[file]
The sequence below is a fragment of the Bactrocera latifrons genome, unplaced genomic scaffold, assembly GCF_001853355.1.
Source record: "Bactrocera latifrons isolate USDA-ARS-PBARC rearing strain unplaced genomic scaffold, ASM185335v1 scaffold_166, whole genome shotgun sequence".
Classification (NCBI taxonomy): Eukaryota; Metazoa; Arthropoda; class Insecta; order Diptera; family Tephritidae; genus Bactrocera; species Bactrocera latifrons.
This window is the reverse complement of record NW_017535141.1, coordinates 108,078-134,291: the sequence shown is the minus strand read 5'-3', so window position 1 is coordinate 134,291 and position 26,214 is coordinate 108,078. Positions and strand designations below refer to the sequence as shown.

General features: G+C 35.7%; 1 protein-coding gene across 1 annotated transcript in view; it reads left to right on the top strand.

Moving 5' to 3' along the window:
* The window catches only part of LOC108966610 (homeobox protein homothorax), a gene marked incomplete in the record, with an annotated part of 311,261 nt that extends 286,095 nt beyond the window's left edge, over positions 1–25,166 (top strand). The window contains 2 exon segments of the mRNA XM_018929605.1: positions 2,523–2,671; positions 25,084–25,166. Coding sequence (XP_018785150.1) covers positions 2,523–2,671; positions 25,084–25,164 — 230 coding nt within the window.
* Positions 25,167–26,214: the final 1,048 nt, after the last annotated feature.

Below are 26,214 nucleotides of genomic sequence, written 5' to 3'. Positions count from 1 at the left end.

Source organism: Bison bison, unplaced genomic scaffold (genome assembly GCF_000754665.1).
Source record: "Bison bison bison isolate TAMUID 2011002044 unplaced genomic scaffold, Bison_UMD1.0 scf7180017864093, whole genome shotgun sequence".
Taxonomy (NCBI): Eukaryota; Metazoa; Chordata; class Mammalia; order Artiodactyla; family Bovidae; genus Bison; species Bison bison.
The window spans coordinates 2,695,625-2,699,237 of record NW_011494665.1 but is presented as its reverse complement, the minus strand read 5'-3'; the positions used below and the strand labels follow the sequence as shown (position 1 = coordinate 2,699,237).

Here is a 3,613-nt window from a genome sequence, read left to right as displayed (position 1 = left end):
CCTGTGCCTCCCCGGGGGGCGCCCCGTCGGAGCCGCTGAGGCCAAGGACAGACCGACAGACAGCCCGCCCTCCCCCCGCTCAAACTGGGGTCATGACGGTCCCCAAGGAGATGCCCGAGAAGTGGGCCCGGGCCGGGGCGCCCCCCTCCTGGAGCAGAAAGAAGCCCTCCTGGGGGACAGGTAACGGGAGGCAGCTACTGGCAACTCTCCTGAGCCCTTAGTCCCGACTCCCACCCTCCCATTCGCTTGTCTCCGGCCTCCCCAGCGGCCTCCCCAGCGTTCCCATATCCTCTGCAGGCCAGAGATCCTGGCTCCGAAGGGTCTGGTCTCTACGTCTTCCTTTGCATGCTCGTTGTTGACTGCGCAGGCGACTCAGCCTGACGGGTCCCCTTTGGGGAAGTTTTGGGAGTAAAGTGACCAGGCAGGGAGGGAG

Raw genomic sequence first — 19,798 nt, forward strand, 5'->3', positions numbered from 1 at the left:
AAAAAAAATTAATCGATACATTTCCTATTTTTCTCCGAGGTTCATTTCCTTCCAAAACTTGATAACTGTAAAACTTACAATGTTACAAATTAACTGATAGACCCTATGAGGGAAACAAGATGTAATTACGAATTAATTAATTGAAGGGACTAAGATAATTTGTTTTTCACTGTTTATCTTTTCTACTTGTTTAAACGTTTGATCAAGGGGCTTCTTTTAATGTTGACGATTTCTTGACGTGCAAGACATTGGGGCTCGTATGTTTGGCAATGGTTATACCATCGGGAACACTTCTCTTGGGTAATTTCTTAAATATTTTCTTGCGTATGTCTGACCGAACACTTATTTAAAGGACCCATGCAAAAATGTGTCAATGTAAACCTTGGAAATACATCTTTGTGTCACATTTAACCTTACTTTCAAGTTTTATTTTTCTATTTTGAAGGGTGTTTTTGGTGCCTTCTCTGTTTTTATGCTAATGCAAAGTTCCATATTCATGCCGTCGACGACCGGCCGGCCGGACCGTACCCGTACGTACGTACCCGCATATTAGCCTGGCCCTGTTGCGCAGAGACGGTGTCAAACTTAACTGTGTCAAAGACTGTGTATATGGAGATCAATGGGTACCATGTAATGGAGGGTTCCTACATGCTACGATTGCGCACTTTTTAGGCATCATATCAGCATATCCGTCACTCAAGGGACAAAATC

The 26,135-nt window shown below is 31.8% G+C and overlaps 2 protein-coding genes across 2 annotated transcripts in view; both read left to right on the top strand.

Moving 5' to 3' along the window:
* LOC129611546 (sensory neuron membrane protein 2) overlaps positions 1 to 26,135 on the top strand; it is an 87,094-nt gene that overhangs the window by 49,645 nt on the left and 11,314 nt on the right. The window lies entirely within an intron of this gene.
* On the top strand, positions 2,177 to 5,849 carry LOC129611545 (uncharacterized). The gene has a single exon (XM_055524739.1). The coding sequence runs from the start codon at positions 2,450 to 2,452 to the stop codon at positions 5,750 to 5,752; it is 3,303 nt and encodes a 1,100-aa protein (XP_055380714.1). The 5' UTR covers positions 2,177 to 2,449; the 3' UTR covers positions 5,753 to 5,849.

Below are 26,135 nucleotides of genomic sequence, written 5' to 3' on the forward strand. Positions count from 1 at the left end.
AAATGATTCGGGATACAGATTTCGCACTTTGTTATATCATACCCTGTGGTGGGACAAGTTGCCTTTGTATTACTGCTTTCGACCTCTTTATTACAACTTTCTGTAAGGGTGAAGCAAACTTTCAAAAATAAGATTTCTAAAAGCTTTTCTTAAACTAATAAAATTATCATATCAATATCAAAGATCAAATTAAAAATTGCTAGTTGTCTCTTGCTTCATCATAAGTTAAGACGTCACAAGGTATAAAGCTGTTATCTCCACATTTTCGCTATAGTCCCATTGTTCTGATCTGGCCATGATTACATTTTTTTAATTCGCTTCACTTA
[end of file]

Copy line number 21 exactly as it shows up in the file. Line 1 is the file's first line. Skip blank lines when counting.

* On the top strand, positions 2,177 to 5,849 carry LOC129611545 (uncharacterized). The gene has a single exon (XM_055524739.1). The coding sequence runs from the start codon at positions 2,450 to 2,452 to the stop codon at positions 5,750 to 5,752; it is 3,303 nt and encodes a 1,100-aa protein (XP_055380714.1). The 5' UTR covers positions 2,177 to 2,449; the 3' UTR covers positions 5,753 to 5,849.